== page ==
Ben Langhinrichs

May, 2006
SMTWTFS
 01 02 03 04 05 06
07 08 09 10 11 12 13
14 15 16 17 18 19 20
21 22 23 24 25 26 27
28 29 30 31

Search the weblog





























Genii Weblog


Civility in critiquing the ideas of others is no vice. Rudeness in defending your own ideas is no virtue.


Wed 31 May 2006, 08:56 AM
This idea came to me while reading a discussion on codestore.net about DominoBlogs.com, and ways that it could be better done.  He suggested a number of changes, including a rating system, and Laurette Rynne, who runs DominoBlogs.com with her husband Tim, responded to all his points.  Her comment about rating was 
As for a peer review / rating system - we specifically didn't want to include this, as the idea is to encourage new bloggers to advertise themselves and allow new voices to be heard without judgement. We want to leave it up to individuals whether they continue reading or not.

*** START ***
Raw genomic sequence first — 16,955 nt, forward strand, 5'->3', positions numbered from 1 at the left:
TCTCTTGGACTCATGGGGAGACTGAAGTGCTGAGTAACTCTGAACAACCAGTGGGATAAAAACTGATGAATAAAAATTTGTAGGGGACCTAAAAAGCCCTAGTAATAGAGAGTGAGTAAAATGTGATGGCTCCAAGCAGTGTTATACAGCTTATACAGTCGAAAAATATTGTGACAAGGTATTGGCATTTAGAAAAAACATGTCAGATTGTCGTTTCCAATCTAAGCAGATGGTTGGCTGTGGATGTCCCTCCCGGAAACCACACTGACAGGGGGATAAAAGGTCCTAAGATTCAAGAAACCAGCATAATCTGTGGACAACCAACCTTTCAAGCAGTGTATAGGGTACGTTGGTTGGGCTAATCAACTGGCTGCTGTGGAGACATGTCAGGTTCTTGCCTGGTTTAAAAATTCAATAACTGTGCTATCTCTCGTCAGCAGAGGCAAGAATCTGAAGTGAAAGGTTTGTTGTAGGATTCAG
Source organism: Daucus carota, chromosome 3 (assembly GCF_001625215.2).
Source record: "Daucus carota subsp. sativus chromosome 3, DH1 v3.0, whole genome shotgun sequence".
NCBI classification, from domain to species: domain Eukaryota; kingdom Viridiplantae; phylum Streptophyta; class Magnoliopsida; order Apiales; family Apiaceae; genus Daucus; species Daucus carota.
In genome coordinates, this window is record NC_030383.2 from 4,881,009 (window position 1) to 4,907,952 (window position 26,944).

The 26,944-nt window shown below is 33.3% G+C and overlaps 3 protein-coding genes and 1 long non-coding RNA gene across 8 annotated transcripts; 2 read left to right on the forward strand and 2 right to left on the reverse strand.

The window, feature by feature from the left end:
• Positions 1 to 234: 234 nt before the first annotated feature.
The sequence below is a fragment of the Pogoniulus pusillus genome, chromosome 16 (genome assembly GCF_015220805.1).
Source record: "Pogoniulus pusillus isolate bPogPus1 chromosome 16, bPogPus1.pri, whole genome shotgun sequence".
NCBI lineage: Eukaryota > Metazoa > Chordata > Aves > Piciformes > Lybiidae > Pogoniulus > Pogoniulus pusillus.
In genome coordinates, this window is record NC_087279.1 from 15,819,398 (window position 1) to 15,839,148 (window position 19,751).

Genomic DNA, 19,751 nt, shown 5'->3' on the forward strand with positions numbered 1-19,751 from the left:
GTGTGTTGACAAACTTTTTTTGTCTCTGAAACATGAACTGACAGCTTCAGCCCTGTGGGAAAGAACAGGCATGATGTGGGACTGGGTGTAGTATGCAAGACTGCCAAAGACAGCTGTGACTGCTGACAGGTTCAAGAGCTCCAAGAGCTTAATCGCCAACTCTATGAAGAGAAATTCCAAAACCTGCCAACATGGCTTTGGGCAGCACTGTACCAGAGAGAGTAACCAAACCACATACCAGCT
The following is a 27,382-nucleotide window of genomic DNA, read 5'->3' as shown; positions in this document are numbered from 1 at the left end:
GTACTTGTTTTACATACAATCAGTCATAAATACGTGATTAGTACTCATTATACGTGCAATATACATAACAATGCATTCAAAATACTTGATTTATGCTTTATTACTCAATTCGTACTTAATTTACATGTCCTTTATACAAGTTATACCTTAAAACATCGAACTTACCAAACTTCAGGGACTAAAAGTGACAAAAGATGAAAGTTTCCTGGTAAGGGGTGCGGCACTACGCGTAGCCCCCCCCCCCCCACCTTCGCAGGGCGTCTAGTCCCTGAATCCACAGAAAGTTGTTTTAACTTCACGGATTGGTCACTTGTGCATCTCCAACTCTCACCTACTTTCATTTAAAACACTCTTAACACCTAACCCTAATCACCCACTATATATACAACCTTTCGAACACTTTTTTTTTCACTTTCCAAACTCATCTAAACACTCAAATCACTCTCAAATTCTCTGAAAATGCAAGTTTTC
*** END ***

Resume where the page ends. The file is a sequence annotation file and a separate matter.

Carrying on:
Jake responded, reasonably enough, that "without some kind of rating system it will always only ever be one long list of blogs", but then acknowledged that
Having said that I've seen (on photoblogs.rog) that this kind of rating system can lead to a "rich getting richer" situation where only the popular blogs get a look-in and continue to get rated highly, while other unrated sites tend to stay away from the public eye.
This is where I started to think about rating systems and the problem of the rich getting richer.  A very similar problem exists with many rating systems, including the US News and World rankings of colleges in the United States, which has led to a similar unreasonable focus on the top ten or so colleges and universities.
But there are some features of blogs that might allow for a different system that would both address Jake's concern about one long undifferentiated list and Laurette's concern that new voices should be heard without judgement.  I posted this suggestion there, but I would like to propose it more generally, beyond just the suggestion for DominoBlogs.com.